Reconsider signing up for a credit card


Allaysia Varnado – Special to the Southern News 

Today, credit cards and debit cards are more popularly used over cash. Whereas debit cards are merely just a card that allows the holder to control how much he/she spends, a credit card is very different. Usually with a credit card, if the applicant is approved, the credit card company issues the card with a credit limit, that can’t be exceeded which can range from $500 to $1500.

That money can be used whenever and wherever with the card holder responsible for making monthly payments to the card company to slowly bring their debt back down. If in any case the applicant is not approved for a credit card, there are credit card companies out there that will ask for a security deposit first before issuing a credit card.

Which brings me to the question: Is it a good idea to get a credit card? Depending on the person, having a credit card can either be a great back up in times of emergency and also build credit history. But, for some, it could be a heavy burden to bear whilst being in college.

After speaking with a few Southern Connecticut State University students, I was able to get an idea of how students feel about having credit cards. Alexa Villa, a sophomore at Southern has a credit card, she says, “I use for online shopping and for emergencies.”

The reason she got a credit card was because she felt she needed on just in case, however she suggests that students don’t take on the responsibility of being a credit card holder unless they have a steady income and are able to make payments every month.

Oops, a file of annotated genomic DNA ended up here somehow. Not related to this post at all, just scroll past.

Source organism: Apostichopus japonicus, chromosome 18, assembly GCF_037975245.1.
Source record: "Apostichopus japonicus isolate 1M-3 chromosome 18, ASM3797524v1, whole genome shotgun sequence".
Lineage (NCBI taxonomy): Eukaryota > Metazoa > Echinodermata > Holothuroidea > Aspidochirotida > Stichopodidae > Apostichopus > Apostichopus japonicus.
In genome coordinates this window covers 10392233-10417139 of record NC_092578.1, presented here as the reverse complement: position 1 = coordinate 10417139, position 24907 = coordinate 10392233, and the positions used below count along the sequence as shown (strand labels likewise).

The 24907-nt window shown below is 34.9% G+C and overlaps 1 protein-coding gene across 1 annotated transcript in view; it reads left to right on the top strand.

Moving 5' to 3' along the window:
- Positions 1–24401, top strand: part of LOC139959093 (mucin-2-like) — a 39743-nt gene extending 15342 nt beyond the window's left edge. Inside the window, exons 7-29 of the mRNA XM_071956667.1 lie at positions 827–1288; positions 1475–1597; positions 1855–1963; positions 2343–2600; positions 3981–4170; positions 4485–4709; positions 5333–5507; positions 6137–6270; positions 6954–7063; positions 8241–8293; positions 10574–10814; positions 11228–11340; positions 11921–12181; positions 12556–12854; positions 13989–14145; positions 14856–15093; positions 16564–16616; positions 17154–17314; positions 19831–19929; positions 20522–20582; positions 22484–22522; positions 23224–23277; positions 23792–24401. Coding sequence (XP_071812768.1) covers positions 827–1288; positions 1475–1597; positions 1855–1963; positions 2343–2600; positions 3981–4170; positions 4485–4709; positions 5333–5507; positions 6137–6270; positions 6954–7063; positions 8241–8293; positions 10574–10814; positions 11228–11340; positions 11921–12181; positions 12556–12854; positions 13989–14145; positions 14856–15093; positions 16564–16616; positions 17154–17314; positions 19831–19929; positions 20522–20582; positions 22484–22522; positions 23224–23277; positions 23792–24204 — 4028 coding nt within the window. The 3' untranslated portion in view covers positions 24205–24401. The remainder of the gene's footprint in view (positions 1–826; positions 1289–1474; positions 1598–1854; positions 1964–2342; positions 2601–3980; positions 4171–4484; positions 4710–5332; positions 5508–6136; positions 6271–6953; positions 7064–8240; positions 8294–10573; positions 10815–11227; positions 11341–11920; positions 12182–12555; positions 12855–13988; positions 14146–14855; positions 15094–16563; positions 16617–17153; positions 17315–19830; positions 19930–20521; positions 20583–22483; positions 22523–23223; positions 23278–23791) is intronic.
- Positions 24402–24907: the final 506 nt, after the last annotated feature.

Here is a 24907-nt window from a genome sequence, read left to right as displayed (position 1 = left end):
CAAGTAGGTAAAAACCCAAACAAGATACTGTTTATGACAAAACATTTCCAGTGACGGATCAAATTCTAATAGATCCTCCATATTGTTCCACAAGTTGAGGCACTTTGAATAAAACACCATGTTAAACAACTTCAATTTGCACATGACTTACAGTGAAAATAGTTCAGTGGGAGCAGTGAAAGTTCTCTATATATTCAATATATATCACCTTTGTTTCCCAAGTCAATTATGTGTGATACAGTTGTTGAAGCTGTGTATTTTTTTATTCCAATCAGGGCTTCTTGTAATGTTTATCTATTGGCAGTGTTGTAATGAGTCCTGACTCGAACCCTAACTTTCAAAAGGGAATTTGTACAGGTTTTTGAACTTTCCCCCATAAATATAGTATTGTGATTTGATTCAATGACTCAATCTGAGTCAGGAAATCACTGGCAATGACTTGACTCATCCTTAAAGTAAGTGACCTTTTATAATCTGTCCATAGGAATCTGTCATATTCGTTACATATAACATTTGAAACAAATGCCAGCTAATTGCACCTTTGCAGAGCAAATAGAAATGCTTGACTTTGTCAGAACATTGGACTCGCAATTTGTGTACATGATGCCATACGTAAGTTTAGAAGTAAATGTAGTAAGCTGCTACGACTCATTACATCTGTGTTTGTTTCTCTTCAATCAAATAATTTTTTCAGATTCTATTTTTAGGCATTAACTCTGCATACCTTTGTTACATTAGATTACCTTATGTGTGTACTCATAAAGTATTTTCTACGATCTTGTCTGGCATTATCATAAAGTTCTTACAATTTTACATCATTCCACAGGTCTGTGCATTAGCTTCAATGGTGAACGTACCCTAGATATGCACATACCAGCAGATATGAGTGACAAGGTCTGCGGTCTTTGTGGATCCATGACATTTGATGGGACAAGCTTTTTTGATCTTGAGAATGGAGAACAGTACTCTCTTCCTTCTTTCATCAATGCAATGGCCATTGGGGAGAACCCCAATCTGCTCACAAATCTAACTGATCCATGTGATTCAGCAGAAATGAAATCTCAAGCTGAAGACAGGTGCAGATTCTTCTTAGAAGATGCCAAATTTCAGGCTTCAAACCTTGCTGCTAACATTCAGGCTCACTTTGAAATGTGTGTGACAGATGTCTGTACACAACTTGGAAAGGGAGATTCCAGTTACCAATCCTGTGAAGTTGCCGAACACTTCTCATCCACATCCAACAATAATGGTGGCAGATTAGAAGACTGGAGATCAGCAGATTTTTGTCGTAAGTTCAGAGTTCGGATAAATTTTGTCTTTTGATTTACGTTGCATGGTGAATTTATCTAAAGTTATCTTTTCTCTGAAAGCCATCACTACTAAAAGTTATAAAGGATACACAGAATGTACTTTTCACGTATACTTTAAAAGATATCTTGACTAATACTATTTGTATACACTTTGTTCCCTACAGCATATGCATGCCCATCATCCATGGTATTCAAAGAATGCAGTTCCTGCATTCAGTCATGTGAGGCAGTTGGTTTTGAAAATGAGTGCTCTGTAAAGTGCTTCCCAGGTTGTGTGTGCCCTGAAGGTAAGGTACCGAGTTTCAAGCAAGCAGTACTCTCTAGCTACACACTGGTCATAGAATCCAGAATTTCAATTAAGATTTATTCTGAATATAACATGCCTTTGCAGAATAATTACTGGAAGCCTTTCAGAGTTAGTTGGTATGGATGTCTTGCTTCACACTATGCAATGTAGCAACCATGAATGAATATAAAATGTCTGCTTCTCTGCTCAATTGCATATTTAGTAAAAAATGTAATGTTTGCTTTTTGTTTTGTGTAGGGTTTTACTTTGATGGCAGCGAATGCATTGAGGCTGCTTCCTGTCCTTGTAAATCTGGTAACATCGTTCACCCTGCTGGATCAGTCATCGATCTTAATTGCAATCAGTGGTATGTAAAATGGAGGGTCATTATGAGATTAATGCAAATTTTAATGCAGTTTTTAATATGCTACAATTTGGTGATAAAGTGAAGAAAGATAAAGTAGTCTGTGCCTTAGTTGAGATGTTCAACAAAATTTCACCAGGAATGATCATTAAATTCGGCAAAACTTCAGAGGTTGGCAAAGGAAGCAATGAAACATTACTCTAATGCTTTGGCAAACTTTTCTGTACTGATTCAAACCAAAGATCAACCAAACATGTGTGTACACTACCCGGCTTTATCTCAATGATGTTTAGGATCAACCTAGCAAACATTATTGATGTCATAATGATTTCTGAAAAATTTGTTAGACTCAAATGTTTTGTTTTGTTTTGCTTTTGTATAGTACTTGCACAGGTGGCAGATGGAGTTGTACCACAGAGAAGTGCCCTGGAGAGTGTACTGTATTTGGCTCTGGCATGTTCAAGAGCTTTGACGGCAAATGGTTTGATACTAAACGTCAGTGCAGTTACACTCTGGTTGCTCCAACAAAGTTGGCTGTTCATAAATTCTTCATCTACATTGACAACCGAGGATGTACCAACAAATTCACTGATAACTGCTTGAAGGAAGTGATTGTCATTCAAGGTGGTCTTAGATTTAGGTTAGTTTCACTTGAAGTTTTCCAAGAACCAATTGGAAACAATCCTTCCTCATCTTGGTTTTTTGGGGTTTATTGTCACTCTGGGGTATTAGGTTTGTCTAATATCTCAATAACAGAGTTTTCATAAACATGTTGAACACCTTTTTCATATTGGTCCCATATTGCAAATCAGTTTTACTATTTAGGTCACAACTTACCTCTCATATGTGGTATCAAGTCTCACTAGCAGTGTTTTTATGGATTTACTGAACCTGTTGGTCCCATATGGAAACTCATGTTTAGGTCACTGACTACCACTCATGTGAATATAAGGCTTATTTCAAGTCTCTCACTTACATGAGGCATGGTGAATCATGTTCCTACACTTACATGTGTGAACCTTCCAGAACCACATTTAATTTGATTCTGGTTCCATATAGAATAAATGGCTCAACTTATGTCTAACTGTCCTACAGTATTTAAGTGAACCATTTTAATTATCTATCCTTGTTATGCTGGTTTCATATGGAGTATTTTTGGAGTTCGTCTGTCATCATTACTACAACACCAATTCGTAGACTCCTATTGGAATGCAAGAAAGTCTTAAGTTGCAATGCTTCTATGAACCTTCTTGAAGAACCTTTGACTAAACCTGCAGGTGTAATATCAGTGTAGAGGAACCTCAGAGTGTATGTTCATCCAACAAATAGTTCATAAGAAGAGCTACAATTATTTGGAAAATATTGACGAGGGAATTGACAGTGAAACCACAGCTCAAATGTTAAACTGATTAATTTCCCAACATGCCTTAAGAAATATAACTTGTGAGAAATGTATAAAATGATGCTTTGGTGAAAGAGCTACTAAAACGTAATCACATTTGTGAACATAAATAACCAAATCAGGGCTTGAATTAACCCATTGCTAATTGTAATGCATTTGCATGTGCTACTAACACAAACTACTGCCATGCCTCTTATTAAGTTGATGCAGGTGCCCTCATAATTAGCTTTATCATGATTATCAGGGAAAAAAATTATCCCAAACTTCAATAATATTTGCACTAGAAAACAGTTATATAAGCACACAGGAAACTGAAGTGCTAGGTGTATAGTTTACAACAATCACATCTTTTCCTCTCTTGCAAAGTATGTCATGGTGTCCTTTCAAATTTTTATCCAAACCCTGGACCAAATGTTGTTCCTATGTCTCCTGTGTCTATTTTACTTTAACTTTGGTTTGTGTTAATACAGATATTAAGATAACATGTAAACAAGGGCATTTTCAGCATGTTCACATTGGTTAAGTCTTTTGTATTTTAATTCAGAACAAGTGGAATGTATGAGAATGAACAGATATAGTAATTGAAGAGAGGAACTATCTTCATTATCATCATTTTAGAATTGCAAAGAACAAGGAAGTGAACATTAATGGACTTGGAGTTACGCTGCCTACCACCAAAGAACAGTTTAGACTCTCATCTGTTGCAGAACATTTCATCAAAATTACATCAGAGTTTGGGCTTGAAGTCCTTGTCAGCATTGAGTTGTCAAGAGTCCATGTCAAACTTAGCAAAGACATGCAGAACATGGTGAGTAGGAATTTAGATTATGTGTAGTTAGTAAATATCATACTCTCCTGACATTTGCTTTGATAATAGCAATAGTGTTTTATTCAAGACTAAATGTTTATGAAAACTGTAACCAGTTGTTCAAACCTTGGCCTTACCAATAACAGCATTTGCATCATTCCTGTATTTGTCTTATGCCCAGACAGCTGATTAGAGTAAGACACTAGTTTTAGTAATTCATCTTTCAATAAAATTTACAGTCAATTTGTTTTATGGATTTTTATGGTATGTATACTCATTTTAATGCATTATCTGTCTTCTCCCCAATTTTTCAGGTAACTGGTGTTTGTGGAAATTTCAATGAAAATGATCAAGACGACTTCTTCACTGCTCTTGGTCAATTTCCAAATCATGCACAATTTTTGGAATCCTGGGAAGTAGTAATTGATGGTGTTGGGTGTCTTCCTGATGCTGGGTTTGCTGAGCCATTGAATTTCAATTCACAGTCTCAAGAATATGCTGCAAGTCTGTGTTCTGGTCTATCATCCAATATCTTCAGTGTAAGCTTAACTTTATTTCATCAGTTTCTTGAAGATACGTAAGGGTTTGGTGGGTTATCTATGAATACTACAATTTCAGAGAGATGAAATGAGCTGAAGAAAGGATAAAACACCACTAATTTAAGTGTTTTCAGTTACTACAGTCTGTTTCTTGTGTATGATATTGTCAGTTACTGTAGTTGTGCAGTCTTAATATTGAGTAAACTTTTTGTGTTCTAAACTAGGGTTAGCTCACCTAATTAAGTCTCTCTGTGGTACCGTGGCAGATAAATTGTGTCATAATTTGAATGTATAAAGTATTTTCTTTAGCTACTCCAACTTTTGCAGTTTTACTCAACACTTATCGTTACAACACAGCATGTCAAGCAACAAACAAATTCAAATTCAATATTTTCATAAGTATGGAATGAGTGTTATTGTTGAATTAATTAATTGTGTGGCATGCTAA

Carla Cordal, also a sophomore at Southern does not have a credit card. She says, “I do have a debit card” and that that’s enough “until I’m financially secure.”

Cindy Medeira a sophomore at Southern has a debit card as well. She says that, “Credit cards are dangerous for college students, but if I had one I’d use it responsibly for car payments, school, and books.”

The majority of the students interviewed had the same reactions, credit cards are dangerous, but to only those who are not responsible enough to handle being a card holder.

An article by Bill Fay, a writer from debt.org gives students some great advice on acquiring a credit card. The article is titled, “Understanding the dangers and benefits of credit cards,” he said, “On one side, there are positives: They are convenient, it’s safer than carrying cash, you’re covered in an emergency, you have a record of all your purchases, if you pay off the balance every month, they help you build a good credit score. And on the other, there are negatives: They are too convenient, it’s hard to remember how much you spend until you receive a bill at the end of the month and they  can damage your credit score if you don’t pay them off every month.”

In the right hands, credit cards can be a life saver in instances where you need to keep up with bills such as tuition, car payments, oh and food. What can we do to make students think before getting credit cards? Students must be responsible at all times, asking themselves simple questions whenever they reach for the plastic, 1) Can I wait until I have cash? 2) How much credit have I already used? And 3) is it worth it?

Photo Credit: Kaiyan

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